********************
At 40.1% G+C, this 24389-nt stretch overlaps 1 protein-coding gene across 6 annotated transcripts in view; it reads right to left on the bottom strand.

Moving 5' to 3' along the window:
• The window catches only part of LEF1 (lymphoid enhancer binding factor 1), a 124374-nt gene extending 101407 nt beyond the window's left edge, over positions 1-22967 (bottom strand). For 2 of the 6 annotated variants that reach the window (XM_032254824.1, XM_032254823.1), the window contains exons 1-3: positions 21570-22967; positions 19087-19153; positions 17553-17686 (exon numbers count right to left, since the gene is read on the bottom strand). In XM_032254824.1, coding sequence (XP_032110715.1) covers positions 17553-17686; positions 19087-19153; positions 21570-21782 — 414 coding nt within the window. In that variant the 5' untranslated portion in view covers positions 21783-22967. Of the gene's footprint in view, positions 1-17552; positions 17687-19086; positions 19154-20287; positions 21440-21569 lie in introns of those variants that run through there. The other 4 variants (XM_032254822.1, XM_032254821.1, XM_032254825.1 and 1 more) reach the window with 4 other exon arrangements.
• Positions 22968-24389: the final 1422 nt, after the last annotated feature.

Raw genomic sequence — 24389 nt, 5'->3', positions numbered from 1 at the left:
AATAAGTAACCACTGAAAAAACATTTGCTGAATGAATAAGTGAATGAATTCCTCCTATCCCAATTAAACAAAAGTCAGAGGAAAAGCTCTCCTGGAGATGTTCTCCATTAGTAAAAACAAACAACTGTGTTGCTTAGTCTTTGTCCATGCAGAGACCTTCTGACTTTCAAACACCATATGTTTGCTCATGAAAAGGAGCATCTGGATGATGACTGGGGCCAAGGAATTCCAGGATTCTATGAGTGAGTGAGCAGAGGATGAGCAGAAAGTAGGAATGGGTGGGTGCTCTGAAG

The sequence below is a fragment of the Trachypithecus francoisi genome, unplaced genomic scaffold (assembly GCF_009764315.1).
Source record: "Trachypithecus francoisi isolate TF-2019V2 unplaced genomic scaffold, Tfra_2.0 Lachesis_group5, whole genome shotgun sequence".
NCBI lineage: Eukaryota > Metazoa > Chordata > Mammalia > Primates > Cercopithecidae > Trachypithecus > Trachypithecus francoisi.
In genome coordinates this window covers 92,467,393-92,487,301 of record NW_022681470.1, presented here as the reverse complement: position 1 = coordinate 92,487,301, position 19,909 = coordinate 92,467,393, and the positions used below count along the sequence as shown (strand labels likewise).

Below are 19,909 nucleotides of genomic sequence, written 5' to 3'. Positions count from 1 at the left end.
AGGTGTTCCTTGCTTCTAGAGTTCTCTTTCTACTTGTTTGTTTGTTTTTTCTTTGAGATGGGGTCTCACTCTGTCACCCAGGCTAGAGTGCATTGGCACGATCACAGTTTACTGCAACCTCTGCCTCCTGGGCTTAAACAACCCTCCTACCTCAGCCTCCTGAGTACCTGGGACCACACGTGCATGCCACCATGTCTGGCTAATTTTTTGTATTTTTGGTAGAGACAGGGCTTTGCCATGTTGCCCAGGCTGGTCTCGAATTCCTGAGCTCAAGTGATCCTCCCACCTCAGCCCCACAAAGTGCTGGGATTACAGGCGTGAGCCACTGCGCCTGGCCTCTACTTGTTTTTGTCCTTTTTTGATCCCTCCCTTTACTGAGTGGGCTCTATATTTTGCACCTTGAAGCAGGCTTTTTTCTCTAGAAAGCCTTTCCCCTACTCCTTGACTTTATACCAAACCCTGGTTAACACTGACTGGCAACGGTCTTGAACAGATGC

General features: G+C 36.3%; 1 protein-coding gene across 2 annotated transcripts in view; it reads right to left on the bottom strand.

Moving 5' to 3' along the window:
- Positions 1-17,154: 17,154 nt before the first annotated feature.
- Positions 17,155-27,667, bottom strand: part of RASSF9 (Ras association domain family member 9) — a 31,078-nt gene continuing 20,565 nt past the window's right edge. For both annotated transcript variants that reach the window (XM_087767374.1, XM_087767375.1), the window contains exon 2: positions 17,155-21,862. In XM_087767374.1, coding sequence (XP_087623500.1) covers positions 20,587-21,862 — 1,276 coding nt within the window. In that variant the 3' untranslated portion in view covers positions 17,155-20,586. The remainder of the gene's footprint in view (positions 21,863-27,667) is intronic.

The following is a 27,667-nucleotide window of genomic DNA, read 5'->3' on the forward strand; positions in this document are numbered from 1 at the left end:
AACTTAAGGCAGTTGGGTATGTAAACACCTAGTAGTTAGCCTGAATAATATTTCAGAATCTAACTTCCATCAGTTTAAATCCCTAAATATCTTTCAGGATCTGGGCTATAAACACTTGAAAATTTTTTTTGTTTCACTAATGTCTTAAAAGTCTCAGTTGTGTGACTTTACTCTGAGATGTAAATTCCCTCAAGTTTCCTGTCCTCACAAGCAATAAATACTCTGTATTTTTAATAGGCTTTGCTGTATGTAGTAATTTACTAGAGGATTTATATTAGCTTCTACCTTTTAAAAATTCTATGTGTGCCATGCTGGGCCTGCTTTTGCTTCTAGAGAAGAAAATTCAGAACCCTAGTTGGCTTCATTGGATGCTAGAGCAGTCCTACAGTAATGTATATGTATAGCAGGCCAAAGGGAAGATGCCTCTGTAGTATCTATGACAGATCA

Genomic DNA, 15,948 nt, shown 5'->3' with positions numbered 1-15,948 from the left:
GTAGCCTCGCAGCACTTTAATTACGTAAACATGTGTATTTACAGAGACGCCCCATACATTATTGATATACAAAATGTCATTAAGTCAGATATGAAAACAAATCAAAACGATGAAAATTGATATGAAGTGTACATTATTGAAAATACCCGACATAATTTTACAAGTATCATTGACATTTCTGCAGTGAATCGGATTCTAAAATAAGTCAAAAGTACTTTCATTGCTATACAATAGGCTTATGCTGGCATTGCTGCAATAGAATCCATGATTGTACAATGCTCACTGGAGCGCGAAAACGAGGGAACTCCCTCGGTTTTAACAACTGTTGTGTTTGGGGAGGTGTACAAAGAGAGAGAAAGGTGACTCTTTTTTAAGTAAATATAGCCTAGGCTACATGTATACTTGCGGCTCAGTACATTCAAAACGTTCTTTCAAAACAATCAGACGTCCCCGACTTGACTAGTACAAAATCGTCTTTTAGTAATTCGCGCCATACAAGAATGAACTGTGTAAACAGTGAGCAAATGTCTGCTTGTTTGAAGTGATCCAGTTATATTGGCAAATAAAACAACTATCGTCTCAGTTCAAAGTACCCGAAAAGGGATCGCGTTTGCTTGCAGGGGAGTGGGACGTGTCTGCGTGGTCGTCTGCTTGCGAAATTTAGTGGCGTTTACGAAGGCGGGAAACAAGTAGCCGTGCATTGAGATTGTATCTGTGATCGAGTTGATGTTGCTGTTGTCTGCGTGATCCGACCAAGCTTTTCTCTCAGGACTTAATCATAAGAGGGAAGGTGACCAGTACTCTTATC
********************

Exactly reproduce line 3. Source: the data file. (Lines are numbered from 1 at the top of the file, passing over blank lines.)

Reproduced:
• The window catches only part of LEF1 (lymphoid enhancer binding factor 1), a 124374-nt gene extending 101407 nt beyond the window's left edge, over positions 1-22967 (bottom strand). For 2 of the 6 annotated variants that reach the window (XM_032254824.1, XM_032254823.1), the window contains exons 1-3: positions 21570-22967; positions 19087-19153; positions 17553-17686 (exon numbers count right to left, since the gene is read on the bottom strand). In XM_032254824.1, coding sequence (XP_032110715.1) covers positions 17553-17686; positions 19087-19153; positions 21570-21782 — 414 coding nt within the window. In that variant the 5' untranslated portion in view covers positions 21783-22967. Of the gene's footprint in view, positions 1-17552; positions 17687-19086; positions 19154-20287; positions 21440-21569 lie in introns of those variants that run through there. The other 4 variants (XM_032254822.1, XM_032254821.1, XM_032254825.1 and 1 more) reach the window with 4 other exon arrangements.